- The Washington Times - Monday, October 12, 2015

A D.C. museum that has long showcased the achievements and contributions of female painters, sculptors, musicians, actors, dancers and writers now is looking beyond the arts to inspire action with a little “Fresh Talk.”

Beginning Sunday, the National Museum for Women in the Arts will host “Fresh Talk,” an occasional forum that allows prominent women artists to discuss issues such as gender, education, health, the economy — even art — with members of the public. After a rousing discussion, forum attendees can enjoy a meal together, along with more fresh talk.

The forum is part of the museum’s new “Women, Arts and Social Change” initiative.

“Our goal is to take the three core principles on which the museum was founded — arts, women and social action — and create programs that could begin to make a difference,” museum Director Susan Fisher Sterling said in a statement. “This museum is the ideal place to present this steady drumbeat of socially relevant programming that explicitly champions women and the arts as catalysts of change.”

For its inaugural forum on Sunday, “Fresh Talk” addresses the topic “Can there be gender parity in the arts?” by featuring conversations with Sarah Douglas, editor in chief of ARTNews; Gabriela Palmieri, senior vice president of art brokerage firm Sotheby’s; contemporary painter/sculptor Ghada Amer; interdisciplinary artist/curator Micol Hebron, an associate professor at Chapman University in Orange, California; and sculptor/videographer Simone Leigh, among others.

Future “Fresh Talk” topics include the filmmaking industry and environmentalism, and ask if design can be genderless and whether a bicycle can be an agent of change. Future speakers include artist/activist Carrie Mae Weems, Netherlands-based designer Gabriel Ann Maher, artist/engineer Natalie Jeremijenko and Alice Rawsthorn, design critic for the international edition of The New York Times.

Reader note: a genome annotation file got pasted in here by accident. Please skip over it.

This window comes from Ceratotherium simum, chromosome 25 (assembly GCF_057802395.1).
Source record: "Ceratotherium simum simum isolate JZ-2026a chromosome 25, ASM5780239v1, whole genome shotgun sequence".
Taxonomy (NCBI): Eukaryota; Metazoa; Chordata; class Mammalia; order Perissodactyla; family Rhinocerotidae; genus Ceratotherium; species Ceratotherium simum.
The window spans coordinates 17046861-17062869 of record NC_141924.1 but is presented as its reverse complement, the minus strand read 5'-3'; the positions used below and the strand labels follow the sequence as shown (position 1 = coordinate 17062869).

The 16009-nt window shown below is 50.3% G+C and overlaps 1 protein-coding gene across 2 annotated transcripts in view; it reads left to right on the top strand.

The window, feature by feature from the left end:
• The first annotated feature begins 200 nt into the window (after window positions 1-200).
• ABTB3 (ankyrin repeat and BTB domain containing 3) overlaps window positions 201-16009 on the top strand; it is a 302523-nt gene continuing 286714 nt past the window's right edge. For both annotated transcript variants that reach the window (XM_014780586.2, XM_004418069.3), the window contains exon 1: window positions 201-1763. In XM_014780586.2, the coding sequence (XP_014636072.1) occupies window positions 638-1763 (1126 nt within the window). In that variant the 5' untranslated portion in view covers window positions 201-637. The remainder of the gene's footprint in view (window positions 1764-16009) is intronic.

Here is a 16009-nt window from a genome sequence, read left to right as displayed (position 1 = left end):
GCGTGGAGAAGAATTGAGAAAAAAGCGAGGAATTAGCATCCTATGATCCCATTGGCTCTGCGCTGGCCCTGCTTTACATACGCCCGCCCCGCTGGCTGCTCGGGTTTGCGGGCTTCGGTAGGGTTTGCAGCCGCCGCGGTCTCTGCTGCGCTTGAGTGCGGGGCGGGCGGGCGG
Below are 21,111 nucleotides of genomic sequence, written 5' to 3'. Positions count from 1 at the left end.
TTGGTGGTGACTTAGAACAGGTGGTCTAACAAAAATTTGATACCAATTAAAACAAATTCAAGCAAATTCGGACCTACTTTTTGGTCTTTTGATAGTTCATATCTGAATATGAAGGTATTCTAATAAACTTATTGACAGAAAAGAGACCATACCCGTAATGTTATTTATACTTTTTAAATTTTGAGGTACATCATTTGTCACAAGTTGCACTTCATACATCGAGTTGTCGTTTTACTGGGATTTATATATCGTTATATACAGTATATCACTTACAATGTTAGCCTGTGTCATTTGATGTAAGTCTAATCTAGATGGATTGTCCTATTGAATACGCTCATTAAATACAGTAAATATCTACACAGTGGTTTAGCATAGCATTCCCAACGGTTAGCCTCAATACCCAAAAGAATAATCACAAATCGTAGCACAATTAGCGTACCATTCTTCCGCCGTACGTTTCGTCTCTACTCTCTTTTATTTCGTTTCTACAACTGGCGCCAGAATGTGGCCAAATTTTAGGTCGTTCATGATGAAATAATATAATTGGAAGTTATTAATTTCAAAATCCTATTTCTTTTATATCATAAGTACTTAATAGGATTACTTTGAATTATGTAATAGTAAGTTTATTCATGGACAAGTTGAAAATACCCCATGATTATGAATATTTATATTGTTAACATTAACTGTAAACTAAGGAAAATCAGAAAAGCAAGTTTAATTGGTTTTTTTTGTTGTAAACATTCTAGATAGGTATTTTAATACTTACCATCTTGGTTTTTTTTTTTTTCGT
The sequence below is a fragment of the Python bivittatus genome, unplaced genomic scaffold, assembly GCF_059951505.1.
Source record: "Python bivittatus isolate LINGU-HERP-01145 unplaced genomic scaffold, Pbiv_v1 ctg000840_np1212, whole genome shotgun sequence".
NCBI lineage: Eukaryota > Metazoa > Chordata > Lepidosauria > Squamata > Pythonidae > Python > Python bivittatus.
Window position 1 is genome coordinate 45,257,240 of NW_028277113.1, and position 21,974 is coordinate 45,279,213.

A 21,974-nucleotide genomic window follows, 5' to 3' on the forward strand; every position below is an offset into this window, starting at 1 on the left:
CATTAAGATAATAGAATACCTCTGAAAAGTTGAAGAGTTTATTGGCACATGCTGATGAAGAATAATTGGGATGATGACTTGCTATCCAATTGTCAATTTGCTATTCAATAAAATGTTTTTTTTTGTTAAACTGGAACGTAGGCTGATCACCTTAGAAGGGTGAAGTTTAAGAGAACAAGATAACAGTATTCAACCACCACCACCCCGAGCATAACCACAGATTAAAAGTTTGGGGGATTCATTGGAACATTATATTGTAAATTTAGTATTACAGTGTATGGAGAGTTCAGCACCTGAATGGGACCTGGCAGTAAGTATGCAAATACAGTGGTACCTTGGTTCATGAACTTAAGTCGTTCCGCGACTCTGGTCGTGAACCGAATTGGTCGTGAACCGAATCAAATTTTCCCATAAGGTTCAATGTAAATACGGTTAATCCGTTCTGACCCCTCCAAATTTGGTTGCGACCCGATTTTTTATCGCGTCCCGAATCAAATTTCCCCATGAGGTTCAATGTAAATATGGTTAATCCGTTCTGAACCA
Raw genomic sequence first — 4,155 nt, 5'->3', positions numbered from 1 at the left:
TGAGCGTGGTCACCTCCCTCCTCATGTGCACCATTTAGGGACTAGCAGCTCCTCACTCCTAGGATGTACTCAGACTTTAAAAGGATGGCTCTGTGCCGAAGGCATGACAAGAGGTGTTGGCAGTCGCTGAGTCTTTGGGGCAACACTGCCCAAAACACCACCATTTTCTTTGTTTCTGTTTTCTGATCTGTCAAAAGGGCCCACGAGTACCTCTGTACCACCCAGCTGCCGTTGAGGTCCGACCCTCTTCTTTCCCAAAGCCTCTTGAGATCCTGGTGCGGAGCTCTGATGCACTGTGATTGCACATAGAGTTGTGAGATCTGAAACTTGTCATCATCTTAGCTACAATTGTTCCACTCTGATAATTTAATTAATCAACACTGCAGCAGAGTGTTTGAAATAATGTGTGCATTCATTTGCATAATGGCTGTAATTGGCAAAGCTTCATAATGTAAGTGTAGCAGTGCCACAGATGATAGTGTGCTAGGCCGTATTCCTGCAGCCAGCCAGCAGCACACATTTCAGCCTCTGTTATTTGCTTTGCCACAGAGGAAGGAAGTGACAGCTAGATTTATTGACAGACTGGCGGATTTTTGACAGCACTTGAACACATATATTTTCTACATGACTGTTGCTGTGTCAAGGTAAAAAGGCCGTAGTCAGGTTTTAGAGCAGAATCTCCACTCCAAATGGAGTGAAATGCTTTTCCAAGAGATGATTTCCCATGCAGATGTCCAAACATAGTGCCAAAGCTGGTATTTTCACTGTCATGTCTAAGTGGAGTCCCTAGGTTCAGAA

“Through ‘Fresh Talk,’ our goal is to bring art and social activism to a wider creative sphere and engage participants in meaningful dialogue,” said Lorie Mertes, the museum’s director of public programs. “The programs are designed to inspire and encourage social exchange among diverse audiences on topics that affect us all.”

Each forum will be streamed live at nmwa.org/freshtalk4change, recorded and posted on the museum’s website shortly after the event.

Opened in 1987, the National Museum of Women in the Arts houses more than 4,500 artworks and a 18,500-volume library, publishes art history books and magazines, and holds 10 exhibitions each year.

IF YOU GO

WHAT: “Fresh Talk”

WHERE: National Museum of Women in the Arts, 1250 New York Ave. NW, Washington, D.C. 20005; 202-783-5000

WHEN: Sunday, Oct. 18, 3 p.m.-6 p.m.; supper 6 p.m.-8 p.m.

TICKETS: $25 for general admission; $15 for members, seniors and students. Includes museum admission and complimentary dinner. Reservations required. Register at nmwa.org/events/fresh-talk-righting-balance.

INFO: For more information, contact [email protected], #FreshTalk4Change.


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